I thought I had finally grown hardened to the litany of cheap shots and low blows which occasionally plague the pages The Crimson, but your recent article by Emily Carrier was a particularly egregious hatchet job on an individual who deserves much better ("Overseer Candidate's Homes Blow in Wind, news story, May 5, 1994).
As a lifelong resident of south Florida and friend of Leonard Miller '55, I was appalled to see Ms. Carrier attack both Miller and his candidacy for the Harvard University Board of Overseers. In what was amusingly labeled a "news" profile, Ms. Carrier seemed to pick and choose her facts at will--ignoring the positives and accentuating the negatives--in an effort to invent a story where none existed.
As a result, what appeared in your newspaper was a patently unfair and woefully misleading mix of halftruths and unsubstantiated opinions about an individual long recognized as one of Florida's most successful employers and leading philanthropists. Pravda couldn't have been more slanted. For example:
1.) In suggesting that Miller's home building company, Lennar Corp., builds substandard housing, Ms. Carrier mentions the damage suffered by some Lennar homes in the wake of Hurricane Andrew's destruction in 1992. But although Ms. Carrier mentions lawsuits filed against the company as an indicator of some new-found public distrust of Lennar, she conveniently leaves out the fact that prosecutors who investigated Lennar exonerated the company of all criminal wrongdoing. In fact, investigators concluded that Lennar's homes were all built up to code, and that most of the weaknesses exposed by Andrew were the result of practices sanctioned by the South Florida Building Code and Dade County.
2.) Yes, as Florida's largest home builder, Lennar would seem to be the perfect scapegoat for someone looking for a good story like Ms. Carrier. But as the prosecutors concluded, "while it would be convenient and perhaps publicly soothing to blame Lennar for the destruction wrought by Hurricane Andrew at the properties investigated, it would not be fair or accurate." Not even Homestead Air Force Base could withstand the record 120-mile-an-hour winds of the unprecedented hurricane, and Florida Power and Light's concrete utility poles, built to resist 165-mile-an-hour winds, snapped like toothpicks.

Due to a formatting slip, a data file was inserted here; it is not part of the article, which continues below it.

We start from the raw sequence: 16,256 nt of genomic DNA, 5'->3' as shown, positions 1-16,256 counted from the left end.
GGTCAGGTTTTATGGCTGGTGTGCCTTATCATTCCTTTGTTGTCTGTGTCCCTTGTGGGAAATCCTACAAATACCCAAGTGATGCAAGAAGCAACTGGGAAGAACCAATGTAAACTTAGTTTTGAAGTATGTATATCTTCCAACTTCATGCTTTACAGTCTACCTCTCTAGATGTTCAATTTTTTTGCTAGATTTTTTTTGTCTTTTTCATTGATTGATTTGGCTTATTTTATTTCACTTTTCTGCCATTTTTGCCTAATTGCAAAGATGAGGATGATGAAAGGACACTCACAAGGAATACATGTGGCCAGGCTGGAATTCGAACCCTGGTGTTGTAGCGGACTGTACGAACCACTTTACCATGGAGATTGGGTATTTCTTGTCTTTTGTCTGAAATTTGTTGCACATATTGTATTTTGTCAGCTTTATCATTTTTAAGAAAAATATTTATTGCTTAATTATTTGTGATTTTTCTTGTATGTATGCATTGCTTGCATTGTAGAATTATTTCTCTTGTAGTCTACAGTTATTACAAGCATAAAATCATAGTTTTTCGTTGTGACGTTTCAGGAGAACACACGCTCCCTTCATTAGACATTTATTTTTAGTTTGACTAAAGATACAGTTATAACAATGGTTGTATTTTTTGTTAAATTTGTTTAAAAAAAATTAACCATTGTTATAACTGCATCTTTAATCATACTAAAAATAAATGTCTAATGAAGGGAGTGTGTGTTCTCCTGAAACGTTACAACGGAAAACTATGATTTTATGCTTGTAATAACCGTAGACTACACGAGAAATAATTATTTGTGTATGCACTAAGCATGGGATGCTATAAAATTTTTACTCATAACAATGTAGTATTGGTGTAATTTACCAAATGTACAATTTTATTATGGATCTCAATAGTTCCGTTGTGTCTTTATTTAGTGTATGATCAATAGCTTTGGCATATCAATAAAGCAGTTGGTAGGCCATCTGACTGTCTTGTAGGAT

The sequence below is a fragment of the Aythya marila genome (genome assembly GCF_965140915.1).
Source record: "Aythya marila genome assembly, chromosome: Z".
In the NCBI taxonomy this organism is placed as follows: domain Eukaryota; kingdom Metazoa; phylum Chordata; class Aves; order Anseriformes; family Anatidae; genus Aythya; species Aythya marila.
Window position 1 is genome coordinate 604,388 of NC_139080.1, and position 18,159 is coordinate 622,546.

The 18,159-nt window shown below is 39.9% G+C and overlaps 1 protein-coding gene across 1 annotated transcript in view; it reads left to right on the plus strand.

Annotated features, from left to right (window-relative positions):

Admittedly, Ms. Carrier would have looked foolish had she included in her article the fact the Miami Herald recently made Lennar one of its five finalists for the prestigious "Florida Company of the Year" award, largely because of Lennar's remarkable success in winning back customers after the hurricane. Oh well, that little piece of information wouldn't be conducive to a negative article, so it had to be left out!
2.) Of all the unwarranted conclusions made by Ms. Carrier, one in particular stands above (or, more accurately, below) the rest. After quoting one person whose home was damaged after the hurricane, Ms. Carrier feels confident enough to conclude that "southern Florida residents might advise Harvard's graduates not to make Miller an overseer for his construction expertise." What? How many "southern Florida residents" did Ms. Carrier talk to? Apparently not many, or else she would have learned that Lennar is currently selling more homes than ever--an alltime record for the fiscal year ending Nov. 30. (And she also would have learned that the correct terminology is "south" Florida residents--save the "southern" appellation for references to California!)
How does Ms. Carrier explain the fact that all those "southern Florida" residents who want so badly to "advise" us Harvard graduates have made the conscious choice to purchase Lennar homes in droves? Perhaps they know something that Ms. Carrier doesn't.
3.) I will not blame Ms. Carrier for the outrageous hyperbole The Crimson used to headline her article. But whoever came up with the headline "Overseer Candidate's Homes Blow in Wind" not only make a baseless, childish accusation against one of Florida's most respected companies, but also mocks the ferocity of the hurricane which devastated south Florida. Was it a little "wind" that caused damage to Lennar's homes? Did any of Lennar's homes "blow" away as insinuated by your headline? While I am not a lawyer (yet), I can definitely see how such a blatant lie could open The Crimson up to a libel lawsuit.
I am just one vote, but I can assure you that I will not be the only south Floridian casting his ballot for Leonard Miller's Overseer elections. In fact, I'll bet Ms. Carrier would vote for Leonard Miller too--if she had just researched her story a little better. David A. Aronberg '93, J.D. '96